They ask their architect if he can advise as to whom they can talk to and he doesn’t know — but will find out. Through referral, the architect has recommended an electronic systems designer (ESD) who can help our family into a new high-tech world.
You could be mistaken for thinking that our ESD is a therapist, and in a way, he is. The ESD will work with the family to provide them with a fully connected, whole home integrated system that will offer all of the latest electronic lifestyle features to enhance living today — and many tomorrows.
How does he do it? First, the ESD would recommend and explain the basic systems that will be included, which are integrated into a single whole home system. The basics are a collective of usual suspects — security, intercom, TV/video, music, computer/Internet, lighting, blinds/curtains and phone system.
Once these systems are selected, the ESD needs to work with the architect, builder and interior designers to properly integrate them seamlessly into the stunning outcome of the new home. The technology will intertwine with every other trade and in every angle of the home design. The great thing is, if you know about it at the beginning, you can design the home for all of the normal attributes as well as the electronic systems — a perfect partnership.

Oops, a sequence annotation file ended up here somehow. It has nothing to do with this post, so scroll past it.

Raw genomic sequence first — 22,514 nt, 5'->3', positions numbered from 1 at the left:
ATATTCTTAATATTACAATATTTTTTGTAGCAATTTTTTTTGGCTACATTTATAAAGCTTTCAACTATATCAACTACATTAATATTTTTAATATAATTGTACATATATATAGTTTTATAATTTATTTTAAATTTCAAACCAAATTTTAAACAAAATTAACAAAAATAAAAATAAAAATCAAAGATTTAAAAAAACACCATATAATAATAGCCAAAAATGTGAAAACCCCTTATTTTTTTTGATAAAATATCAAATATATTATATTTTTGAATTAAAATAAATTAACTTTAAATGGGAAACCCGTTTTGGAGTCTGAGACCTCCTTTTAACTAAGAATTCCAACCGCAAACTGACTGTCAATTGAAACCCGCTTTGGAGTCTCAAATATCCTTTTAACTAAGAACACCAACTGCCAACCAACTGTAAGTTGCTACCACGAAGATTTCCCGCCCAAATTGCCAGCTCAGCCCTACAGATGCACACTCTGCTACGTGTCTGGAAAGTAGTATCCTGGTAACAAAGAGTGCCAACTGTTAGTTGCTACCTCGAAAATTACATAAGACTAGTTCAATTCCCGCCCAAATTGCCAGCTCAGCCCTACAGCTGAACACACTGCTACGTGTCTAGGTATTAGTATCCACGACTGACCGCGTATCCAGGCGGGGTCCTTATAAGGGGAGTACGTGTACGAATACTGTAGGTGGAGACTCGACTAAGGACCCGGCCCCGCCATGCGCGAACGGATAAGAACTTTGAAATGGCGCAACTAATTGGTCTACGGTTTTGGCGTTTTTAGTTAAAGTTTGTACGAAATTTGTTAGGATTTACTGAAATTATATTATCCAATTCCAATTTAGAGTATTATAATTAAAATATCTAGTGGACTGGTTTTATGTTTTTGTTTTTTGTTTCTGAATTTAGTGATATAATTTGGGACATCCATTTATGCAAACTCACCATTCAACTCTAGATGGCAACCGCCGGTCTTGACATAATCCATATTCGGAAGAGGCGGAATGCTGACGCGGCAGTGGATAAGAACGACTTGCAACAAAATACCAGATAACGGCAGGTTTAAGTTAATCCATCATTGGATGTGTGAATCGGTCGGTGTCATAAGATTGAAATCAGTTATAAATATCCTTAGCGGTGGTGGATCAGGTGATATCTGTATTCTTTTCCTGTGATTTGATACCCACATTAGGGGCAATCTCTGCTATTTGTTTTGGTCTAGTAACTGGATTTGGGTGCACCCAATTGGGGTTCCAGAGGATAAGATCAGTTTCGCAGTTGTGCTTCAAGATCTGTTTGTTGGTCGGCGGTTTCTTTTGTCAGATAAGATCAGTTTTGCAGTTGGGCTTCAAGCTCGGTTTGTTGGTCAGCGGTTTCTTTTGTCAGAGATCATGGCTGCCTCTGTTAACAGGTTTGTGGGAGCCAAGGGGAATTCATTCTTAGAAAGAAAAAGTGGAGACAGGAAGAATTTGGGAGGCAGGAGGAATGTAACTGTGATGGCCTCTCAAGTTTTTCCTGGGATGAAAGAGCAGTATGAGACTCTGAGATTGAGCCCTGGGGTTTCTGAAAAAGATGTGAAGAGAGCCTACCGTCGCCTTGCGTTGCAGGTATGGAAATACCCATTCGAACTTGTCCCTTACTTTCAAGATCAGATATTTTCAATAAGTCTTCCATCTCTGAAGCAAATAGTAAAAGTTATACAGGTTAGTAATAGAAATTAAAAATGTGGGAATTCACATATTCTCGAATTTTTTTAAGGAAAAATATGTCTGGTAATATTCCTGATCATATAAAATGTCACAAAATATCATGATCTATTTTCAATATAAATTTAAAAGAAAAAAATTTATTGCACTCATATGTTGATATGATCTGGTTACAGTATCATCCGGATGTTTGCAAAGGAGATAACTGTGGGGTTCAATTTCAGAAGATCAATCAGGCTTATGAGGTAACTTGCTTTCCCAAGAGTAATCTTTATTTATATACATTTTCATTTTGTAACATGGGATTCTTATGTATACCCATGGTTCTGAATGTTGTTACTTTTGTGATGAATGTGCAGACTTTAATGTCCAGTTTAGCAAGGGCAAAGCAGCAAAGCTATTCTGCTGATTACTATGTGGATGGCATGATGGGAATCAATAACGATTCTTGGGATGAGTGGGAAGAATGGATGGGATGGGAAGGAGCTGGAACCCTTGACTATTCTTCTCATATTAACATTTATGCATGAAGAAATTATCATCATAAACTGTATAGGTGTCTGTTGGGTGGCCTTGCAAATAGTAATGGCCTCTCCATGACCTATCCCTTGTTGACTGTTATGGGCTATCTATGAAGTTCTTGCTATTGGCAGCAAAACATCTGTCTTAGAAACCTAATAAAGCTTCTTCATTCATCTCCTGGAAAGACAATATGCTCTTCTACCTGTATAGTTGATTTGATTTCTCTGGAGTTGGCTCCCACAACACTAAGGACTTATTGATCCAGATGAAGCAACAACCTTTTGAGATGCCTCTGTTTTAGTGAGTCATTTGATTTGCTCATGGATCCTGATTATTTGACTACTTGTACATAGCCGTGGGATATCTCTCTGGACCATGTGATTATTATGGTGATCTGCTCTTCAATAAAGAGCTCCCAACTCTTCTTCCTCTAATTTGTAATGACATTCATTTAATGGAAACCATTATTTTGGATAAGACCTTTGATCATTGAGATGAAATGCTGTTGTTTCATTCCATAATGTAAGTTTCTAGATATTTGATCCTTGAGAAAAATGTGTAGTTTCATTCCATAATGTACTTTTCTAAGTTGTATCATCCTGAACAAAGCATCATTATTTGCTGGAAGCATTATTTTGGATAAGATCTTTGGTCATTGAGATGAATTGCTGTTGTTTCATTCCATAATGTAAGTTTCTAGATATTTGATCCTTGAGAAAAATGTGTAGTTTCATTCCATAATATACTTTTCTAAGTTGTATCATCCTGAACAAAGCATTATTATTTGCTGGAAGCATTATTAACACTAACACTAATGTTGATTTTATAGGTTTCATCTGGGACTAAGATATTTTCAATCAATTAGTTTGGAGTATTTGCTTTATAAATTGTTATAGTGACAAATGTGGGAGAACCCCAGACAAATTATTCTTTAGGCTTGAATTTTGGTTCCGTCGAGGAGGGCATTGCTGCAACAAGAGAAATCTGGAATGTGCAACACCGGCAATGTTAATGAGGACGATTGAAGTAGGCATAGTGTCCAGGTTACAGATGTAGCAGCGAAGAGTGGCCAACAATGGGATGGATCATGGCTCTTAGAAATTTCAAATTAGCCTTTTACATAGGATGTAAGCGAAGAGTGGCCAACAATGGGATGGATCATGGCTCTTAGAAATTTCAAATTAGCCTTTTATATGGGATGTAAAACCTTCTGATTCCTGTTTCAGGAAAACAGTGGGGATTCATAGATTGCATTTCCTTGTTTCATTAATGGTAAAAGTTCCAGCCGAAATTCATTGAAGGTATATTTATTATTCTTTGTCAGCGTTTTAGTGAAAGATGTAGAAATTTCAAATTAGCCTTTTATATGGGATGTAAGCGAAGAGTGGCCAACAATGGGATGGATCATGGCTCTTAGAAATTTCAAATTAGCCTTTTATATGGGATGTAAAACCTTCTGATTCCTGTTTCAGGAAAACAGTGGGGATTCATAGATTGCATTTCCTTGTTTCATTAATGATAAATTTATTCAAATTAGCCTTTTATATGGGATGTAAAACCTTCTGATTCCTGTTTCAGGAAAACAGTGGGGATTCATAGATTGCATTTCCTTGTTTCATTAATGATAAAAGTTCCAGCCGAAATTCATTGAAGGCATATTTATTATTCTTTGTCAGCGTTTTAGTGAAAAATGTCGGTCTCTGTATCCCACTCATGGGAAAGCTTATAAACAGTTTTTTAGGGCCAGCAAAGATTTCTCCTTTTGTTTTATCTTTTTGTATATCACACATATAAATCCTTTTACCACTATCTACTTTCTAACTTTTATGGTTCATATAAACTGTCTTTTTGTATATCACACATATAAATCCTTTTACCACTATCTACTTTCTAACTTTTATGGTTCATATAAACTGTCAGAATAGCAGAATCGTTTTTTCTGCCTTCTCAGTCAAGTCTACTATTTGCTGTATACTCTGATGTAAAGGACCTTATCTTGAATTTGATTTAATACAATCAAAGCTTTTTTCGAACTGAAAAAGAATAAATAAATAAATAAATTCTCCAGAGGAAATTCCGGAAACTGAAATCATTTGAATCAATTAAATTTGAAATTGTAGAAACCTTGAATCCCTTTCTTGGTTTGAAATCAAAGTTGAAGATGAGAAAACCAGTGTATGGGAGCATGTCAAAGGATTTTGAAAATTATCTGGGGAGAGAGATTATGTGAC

Then the ESD will discuss the needs and wants of every person in the household to work out both individual and family systems and scenarios in order to determine the complete picture for our model digital family. This is where the in-depth research and electronic system design all happens to shape the transition from a fictional dream home to a real dream home.
In addition to their new luxury home, our digital family often visit their beach house and want to interact electronically between both properties regardless of which one is occupied. All very simple if designed at the start. And let’s not forget the extraneous but regular visitors to the property, such as the gardener and pool maintenance man, all who need secure but limited access, easily managed with well-designed security and managed entry.